From childhood on, our son’s life was difficult. Learning and friendships were difficult, resulting in feelings of inferiority and failure. In his teens he began using alcohol and drugs; he was involved with the law; he spent a short time in prison. In spite of our best efforts to help him, things went from bad to worse. He had a variety of jobs, all of which ended in termination, often because of tardiness, absenteeism, and difficulty with fellow employees.
Although one of our son’s employers required that he see a psychiatrist to determine the reason for his erratic behavior, my husband and I had never considered the possibility of mental illness being its cause. He was nearly forty when he lost that job. I wrote a letter to the psychiatrist, who immediately scheduled a series of written and oral tests, and convinced our son to have us involved. The doctor suggested that the problem seemed to originate in the prefrontal cortex; that is was likely congenital; and that it was something over which our son had little control. He advised us to apply for disability funding. I made an abrupt turn from nagging to advocacy. A great deal of my time since then has been devoted to the interminable process of negotiating the disability funding maze–for someone who looks and acts quite normal.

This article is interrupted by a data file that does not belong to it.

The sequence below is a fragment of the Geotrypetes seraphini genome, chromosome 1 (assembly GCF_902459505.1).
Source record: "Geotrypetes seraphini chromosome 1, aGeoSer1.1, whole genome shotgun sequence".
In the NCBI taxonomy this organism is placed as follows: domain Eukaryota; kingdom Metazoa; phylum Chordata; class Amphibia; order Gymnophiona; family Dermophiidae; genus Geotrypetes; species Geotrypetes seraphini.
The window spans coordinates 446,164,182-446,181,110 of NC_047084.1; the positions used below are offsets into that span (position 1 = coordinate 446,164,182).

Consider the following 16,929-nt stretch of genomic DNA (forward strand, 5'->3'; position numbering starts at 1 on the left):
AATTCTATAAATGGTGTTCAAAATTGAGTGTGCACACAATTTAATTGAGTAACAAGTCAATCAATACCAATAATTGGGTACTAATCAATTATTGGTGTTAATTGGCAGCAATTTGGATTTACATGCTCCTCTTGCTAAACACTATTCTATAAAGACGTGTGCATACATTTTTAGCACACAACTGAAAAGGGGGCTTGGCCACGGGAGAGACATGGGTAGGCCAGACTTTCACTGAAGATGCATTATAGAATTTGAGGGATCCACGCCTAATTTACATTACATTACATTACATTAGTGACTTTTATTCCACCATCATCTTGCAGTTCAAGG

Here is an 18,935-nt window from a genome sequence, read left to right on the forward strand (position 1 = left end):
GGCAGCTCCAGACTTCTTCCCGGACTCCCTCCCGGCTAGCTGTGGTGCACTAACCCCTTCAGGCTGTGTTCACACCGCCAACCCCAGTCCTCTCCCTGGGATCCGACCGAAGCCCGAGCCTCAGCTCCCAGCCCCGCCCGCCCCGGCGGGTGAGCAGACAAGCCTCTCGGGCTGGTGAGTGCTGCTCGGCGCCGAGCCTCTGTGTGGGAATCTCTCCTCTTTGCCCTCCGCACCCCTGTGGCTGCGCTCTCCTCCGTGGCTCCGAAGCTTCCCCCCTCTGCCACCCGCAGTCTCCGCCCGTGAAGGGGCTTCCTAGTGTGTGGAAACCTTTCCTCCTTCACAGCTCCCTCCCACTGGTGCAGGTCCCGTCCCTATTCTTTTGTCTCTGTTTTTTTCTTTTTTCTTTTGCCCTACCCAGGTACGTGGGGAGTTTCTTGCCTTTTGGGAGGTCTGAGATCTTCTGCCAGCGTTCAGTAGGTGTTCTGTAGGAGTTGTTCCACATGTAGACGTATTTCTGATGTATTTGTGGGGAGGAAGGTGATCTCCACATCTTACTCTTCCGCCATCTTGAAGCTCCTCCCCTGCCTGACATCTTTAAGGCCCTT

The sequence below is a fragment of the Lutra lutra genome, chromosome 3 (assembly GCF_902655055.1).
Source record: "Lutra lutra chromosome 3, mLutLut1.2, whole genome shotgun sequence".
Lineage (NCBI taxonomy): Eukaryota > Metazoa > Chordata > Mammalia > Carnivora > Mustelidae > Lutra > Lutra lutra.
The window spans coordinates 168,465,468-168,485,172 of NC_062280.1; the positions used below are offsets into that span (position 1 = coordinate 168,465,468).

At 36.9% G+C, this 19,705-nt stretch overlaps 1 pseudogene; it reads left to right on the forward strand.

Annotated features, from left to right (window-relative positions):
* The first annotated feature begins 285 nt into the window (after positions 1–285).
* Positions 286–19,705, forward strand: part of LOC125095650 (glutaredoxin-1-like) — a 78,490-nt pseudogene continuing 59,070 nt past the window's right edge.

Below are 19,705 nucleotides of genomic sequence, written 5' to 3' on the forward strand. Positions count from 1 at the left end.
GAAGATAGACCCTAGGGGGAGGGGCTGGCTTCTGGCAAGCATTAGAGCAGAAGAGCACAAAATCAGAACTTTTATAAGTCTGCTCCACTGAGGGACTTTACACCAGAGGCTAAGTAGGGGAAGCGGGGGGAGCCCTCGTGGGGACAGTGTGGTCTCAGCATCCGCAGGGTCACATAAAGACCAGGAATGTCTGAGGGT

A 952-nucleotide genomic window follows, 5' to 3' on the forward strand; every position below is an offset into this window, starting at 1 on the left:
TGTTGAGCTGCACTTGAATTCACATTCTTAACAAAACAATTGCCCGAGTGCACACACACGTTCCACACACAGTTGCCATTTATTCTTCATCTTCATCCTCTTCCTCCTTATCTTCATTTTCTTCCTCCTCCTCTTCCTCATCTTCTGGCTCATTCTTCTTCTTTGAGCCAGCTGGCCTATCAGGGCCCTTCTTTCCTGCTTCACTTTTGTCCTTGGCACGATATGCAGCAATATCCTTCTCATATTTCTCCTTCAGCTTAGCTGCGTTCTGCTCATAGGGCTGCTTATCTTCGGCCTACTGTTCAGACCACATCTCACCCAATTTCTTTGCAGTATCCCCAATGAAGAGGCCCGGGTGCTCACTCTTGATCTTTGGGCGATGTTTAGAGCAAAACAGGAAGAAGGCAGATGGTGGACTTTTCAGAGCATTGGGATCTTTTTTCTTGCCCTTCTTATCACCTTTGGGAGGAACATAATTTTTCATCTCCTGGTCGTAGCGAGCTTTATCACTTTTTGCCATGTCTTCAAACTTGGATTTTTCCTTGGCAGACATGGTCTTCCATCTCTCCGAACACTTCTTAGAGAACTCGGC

Shortly after that crisis, I was invited to be trained as an instructor for NAMI (National Alliance on Mental Illness), an organization begun in 1979 by a small group of parents in Wisconsin. NAMI has grown into a strong nationwide organization with state-level branches in every state, and hundreds of city and community affiliates. It has become a formidable advocate for mental illness, working tirelessly against stigma. NAMI provides a variety of peer-taught courses for individuals with mental illness, family members, and providers. In addition, there are support groups that meet regularly.
Although things are gradually improving, a huge problem is still the stigma associated with mental illness, most of it based on ignorance. When we hear of someone with diabetes, we likely don’t ask the disciples’ question in John 9: “Who sinned? this man or his parents?” Unfortunately, though, that suggestion is often asked in some form when someone exhibits symptoms of a mental illness: poor personal choices! poor parenting! And solutions are suggested: tough love! punishment! consequences!